The mines received awards for programs that included reclaiming lands for livestock grazing, restoring plants and herbs, providing potable water and coal for heat, improving local infrastructure, and supporting education through scholarships. 

Click Here - Navajo Nation Economics

Personal Water Craft Update

PWC use was been officially approved at Lake Powell with restrictions for their use at Lees Ferry and the sensitive upstream reaches in the Colorado, Dirty Devil, San Juan and Escalante Rivers.

The draft EIS document is available at

Antelope Marina Groundbreaking

May 5, 2003

Local, regional and national officials descended on Antelope Point May 5 to break ground on a long-awaited $70 million marina project that’s expected to provide a major economic boost to the Navajo Nation and the city of Page.

“Today marks a new beginning at Antelope Point, and the fulfillment of a promise the U.S. government made to the Navajo Nation 30 years ago,” said Kitty Roberts, superintendent of Glen Canyon National Recreation Area. “It’s definitely a time to celebrate.”

Antelope Point Marina is expected to consist of 300 boat slips, a dry dock with a 500-boat capacity, a 225-room hotel, and a Navajo cultural center, among other amenities. The $70 million project is expected to take between six and eight years to reach final completion, but marina officials hope the facility will be operational by the 2004 visitors season.

Navajo Nation Vice President Frank Dayish, Jr. told the crowd that Antelope Point will benefit the reservation not only through increased tourism, but also with the creation of numerous jobs for its residents. The project is expected to create about 175 temporary construction jobs and 150 or so permanent jobs once the facility opens for business.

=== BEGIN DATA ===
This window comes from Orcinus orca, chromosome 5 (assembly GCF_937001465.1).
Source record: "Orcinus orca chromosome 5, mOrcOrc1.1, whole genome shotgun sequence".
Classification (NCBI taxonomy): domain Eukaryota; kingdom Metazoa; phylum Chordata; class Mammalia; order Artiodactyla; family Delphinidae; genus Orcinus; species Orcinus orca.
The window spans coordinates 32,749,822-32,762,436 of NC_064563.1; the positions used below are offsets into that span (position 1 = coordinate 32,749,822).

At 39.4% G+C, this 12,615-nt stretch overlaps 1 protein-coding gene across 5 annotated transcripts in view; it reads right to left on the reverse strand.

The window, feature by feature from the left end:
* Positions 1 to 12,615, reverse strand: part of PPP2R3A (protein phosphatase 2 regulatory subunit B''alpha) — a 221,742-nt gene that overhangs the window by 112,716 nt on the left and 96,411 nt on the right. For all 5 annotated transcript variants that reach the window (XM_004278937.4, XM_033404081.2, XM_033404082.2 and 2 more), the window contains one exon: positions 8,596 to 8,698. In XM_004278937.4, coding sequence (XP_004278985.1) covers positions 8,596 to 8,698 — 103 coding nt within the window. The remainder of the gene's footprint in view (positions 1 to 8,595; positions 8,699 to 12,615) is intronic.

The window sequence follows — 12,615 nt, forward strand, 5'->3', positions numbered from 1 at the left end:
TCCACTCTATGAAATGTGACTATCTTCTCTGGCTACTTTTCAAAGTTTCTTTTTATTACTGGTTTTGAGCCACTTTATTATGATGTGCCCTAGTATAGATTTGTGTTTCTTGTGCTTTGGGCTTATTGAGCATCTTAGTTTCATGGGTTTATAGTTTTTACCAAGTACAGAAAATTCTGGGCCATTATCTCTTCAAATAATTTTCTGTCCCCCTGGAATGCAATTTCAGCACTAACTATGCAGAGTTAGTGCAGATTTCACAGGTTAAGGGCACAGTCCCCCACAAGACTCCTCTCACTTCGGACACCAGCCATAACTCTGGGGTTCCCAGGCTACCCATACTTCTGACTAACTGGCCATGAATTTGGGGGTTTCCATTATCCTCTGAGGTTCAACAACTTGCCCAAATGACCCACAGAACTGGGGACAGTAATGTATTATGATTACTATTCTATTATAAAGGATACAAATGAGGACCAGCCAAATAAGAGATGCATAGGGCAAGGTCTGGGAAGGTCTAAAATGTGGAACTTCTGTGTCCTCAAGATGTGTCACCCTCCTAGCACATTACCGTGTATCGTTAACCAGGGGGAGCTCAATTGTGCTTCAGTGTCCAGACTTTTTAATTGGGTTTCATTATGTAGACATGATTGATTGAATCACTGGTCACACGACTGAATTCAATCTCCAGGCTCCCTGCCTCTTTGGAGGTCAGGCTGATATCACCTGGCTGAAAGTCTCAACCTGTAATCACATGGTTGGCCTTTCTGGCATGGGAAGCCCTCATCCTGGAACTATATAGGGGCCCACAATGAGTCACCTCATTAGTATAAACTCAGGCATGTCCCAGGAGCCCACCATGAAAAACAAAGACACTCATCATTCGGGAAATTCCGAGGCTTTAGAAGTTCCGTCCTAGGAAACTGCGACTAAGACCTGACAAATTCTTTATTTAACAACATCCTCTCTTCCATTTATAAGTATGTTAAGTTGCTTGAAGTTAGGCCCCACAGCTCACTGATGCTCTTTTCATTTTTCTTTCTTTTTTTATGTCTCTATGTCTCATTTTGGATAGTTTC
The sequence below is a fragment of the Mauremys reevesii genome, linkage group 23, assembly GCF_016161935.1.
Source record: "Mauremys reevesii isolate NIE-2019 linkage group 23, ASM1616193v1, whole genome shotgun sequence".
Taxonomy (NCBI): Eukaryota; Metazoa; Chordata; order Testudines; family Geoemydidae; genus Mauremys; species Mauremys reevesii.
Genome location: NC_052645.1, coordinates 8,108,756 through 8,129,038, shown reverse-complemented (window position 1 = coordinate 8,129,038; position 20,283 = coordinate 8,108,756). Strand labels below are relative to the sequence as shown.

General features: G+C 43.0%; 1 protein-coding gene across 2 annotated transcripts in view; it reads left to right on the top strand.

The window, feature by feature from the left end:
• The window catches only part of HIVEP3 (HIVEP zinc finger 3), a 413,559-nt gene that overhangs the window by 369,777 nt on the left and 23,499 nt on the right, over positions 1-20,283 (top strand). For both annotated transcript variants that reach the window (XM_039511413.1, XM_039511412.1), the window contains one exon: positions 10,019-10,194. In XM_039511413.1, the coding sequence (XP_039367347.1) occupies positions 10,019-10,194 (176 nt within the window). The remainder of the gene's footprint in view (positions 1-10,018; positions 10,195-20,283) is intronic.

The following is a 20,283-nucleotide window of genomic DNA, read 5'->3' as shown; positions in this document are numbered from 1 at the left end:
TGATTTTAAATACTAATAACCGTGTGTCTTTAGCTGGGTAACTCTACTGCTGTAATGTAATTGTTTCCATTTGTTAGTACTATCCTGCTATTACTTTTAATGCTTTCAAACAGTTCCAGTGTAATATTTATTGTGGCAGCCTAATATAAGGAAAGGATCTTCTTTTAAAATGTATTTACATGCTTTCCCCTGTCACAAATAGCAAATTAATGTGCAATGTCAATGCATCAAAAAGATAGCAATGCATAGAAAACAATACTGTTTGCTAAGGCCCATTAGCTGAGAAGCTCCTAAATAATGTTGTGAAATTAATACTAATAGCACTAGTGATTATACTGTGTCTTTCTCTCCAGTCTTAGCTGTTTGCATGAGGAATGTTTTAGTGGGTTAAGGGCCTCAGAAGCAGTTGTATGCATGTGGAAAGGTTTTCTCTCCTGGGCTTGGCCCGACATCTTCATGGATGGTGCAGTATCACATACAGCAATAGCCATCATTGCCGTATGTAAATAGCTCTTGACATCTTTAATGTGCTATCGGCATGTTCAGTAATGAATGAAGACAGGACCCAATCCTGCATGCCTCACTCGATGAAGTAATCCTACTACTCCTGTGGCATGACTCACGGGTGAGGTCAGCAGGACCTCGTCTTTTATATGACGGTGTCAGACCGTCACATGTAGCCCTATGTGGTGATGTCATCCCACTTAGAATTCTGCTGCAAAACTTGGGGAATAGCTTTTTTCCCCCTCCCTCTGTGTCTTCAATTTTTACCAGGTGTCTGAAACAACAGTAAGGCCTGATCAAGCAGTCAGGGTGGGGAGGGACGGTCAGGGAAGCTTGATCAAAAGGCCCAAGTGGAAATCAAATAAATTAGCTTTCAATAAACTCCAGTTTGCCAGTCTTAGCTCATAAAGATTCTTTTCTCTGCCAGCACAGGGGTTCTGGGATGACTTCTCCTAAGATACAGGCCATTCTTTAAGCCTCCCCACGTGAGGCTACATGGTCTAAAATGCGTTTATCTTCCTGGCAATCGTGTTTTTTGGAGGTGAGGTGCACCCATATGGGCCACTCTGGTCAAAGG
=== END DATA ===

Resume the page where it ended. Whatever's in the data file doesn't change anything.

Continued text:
“One of the major goals of the Shirley-Dayish administration is to focus on job creation,” Dayish said after the groundbreaking. “We want to provide jobs for anyone who wants to work. When you have 45-50 percent unemployment, anything that creates even one job benefits the whole Navajo Nation.”

Lawrence Platero, chairman of the Navajo Nation’s Economic Development Committee, gave the crowd some hard numbers reflecting the marina’s anticipated economic impact on LeChee and the reservation.

The project is expected to generate $1.4 million annually in land-lease revenues, another $1.4 million in tax proceeds, and $10 million each year in payroll salaries for its workers. The marina’s overall economic impact for the area is projected to be about $30 million each year.

Lake Powell Elevations
1963 - 2003
Lake Powell.jpg (72536 bytes)

As of 4/1/03, Lake Powell is 5 feet lower than it was in 1993 but the lake is still 468' deep feet at the dam.

Emission Standards for
New Gasoline Marine Engines

The Environmental Protection Agency (EPA) has issued regulations that will bring forth a new generation of marine engines featuring cleaner technology and providing better engine performance to boat owners.

Controlling exhaust emissions from new gasoline spark-ignition (SI ) marine engines will result in an unprecedented 75 percent reduction in hydrocarbon (HC) emissions from these engines by the year 2025.

Likely options for achieving compliance include converting current OB/PWC 2-stroke engine technology to 4-stroke, direct-injection 2-stroke, or possibly equipping engines with catalytic converters in some applications.

To read more visit

Birds of Lone Rock Beach